[President Barack Obama, center, walks with Mexico’s President Enrique Pena Nieto, left, Canada’s Prime Minister Justin Trudeau, right, at the Asia-Pacific Economic Cooperation summit in Manila, Philippines, on Nov. 19, 2015. THE CANADIAN PRESS/AP,Susan Walsh]
Canada is not immune to the undercurrent of skepticism threatening to tear apart fundamental Western trade relationships, a new poll suggests.
The leaders of Canada, the United States and Mexico gather in Ottawa this week amid calls for a new sales pitch for the two-decade-old North American Free Trade Agreement. Fears of a spreading anti-trade backlash in the West have been rising with the popularity of presumptive US Republican nominee Donald Trump, and now Britain’s shocking vote to split from the European Union.
Only a quarter of Canadians polled say NAFTA has benefitted Canada– roughly the same portion, at 26 per cent, as those who say the deal has hurt the country, according to a new public opinion poll from the Angus Reid Institute.
The other half of Canadians polled took no position, with another 22 per cent saying NAFTA hasn’t had an impact, and the final 27 per cent saying they were unsure what the effect has been.
“This is not seen as a particularly good deal for Canada, where only one in four can really muster the opinion that it has, at the end of the day, provided a net benefit to this country,” said Shachi Kurl, executive director of the Angus Reid Institute, in an interview with Yahoo Canada News.
“You wonder, in the wake of Brexit, if we aren’t moving to a more retrenched place in the world.”
Whether the relatively dim view of NAFTA is unique to that deal or an example of international trade in general becoming less palatable to Canadians, as it has to many Britons and Americans, isn’t known yet, said Kurl.
There may also be a failure of communication on the side of policymakers to communicate the benefits of NAFTA, if indeed there has been, she added.
The poll was conducted June 13 to 15, before the June 23 vote in the UK. The self-commissioned online survey used a representative randomized sample of 1,519 Canadian adults, members of the Angus Reid Forum. The probability sample of this size, the survey indicates for comparison purposes, would have a margin of error of plus or minus 2.5 per cent, 19 times out of 20.
The Canadian government says it has unequivocally benefited from NAFTA. Its foreign affairs website shows total Canada-US merchandise trade more than doubled between 1993 and 2014, while trade with Mexico jumped over sevenfold. Prime Minister Justin Trudeau told CNBC in March that “trade is ultimately good, not just for our countries, but for our businesses and our workers” and said reopening NAFTA, a Trump promise, was not a “real issue.”
But Canadians have a mixed view, with 34 per cent saying the deal should be renegotiated, according to the poll. The most likely to favour renegotiation are Canadians 55 and older, the poll states, with 46 per cent of men and 44 per cent of women in that age range choosing this option. Young Canadians, meanwhile, are largely unsure.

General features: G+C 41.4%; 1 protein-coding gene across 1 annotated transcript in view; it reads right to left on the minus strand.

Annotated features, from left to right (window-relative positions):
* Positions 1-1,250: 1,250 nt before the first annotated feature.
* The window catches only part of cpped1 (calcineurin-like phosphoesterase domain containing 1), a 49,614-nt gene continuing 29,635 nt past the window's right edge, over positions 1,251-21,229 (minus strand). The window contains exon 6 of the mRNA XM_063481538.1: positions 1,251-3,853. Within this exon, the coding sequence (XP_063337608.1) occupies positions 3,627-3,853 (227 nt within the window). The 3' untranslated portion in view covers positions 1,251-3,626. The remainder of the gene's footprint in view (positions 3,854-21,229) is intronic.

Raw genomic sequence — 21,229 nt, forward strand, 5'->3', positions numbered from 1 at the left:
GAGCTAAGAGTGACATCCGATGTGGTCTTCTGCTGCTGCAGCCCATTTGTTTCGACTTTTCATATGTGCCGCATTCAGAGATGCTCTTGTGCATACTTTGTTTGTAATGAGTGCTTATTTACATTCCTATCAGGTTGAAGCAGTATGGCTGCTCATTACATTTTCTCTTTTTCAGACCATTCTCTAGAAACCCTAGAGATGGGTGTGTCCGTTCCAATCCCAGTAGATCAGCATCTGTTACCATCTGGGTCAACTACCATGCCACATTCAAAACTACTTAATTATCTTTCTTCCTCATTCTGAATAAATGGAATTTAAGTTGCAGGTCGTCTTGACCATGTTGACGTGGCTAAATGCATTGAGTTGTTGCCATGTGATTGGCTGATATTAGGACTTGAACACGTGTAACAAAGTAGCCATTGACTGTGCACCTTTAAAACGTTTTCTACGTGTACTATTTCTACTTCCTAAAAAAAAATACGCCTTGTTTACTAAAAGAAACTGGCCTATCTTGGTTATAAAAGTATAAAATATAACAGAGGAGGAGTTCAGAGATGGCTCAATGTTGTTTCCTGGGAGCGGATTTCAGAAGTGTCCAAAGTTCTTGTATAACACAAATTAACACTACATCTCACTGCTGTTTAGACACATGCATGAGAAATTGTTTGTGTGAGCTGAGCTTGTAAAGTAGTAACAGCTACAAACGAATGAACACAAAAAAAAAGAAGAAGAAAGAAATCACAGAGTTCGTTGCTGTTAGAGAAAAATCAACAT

Kurl said there was a high level of ambivalence or lack of awareness of NAFTA and its complexities. “Canadians are not particularly engaged,” she said. “Is this a condemnation of the trade deal, or is this kind of a shrugging of shoulders?”
The poll also asked Canadians what their priorities were for the summit. The issue of NAFTA itself and other trade issues topped the list at 20 per cent, with security issues winning another 20 per cent. Climate change was next at 17 per cent, while immigration and border controls were down the list at only nine per cent.
However, when the poll whether Canadians supported removing their country’s visa on Mexicans, respondents were divided. Just over a third of Canadians, 36 per cent, support lifting the visa, while 37 opposed the idea and another 27 per cent were unsure.
“Those numbers around the visa are somewhat correlated and tied to and driven by whether or not people have positive or negative views of the country,” said Kurl.
Positive views of Mexico are higher in Ontario and British Columbia, but there is still a negative view of the country persisting in some Canadians’ minds, driven in part by drug-war-fuelled violence in the news, she said.
Trudeau has promised to lift the visa, and is proceeding to fulfill his election promise despite calls for caution from his own bureaucracy over a spike in refugee claims, CBC has reported.
Canadians do favour greater Canada-Mexico co-operation on mutual economic interests in the US, the poll found, with 49 per cent agreeing with that strategy compared to 22 expressing skepticism and 29 per cent saying they were unsure.